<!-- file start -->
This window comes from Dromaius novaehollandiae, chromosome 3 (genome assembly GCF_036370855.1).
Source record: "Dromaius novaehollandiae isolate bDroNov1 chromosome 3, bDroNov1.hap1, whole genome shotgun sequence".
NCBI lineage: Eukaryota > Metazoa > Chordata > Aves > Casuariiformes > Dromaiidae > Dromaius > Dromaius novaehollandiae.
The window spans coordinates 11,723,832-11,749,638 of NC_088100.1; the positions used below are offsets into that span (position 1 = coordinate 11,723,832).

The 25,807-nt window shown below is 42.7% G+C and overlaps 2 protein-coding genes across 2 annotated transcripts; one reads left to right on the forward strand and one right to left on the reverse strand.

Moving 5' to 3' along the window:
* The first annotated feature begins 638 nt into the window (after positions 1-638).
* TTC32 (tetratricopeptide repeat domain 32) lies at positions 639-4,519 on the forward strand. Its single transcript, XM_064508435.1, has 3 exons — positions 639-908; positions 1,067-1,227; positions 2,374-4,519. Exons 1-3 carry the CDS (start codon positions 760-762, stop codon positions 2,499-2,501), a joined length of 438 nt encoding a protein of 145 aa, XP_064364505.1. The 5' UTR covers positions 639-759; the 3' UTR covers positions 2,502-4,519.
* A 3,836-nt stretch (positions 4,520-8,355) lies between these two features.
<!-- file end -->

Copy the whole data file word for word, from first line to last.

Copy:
This window comes from Dromaius novaehollandiae, chromosome 3 (genome assembly GCF_036370855.1).
Source record: "Dromaius novaehollandiae isolate bDroNov1 chromosome 3, bDroNov1.hap1, whole genome shotgun sequence".
NCBI lineage: Eukaryota > Metazoa > Chordata > Aves > Casuariiformes > Dromaiidae > Dromaius > Dromaius novaehollandiae.
The window spans coordinates 11,723,832-11,749,638 of NC_088100.1; the positions used below are offsets into that span (position 1 = coordinate 11,723,832).

The 25,807-nt window shown below is 42.7% G+C and overlaps 2 protein-coding genes across 2 annotated transcripts; one reads left to right on the forward strand and one right to left on the reverse strand.

Moving 5' to 3' along the window:
* The first annotated feature begins 638 nt into the window (after positions 1-638).
* TTC32 (tetratricopeptide repeat domain 32) lies at positions 639-4,519 on the forward strand. Its single transcript, XM_064508435.1, has 3 exons — positions 639-908; positions 1,067-1,227; positions 2,374-4,519. Exons 1-3 carry the CDS (start codon positions 760-762, stop codon positions 2,499-2,501), a joined length of 438 nt encoding a protein of 145 aa, XP_064364505.1. The 5' UTR covers positions 639-759; the 3' UTR covers positions 2,502-4,519.
* A 3,836-nt stretch (positions 4,520-8,355) lies between these two features.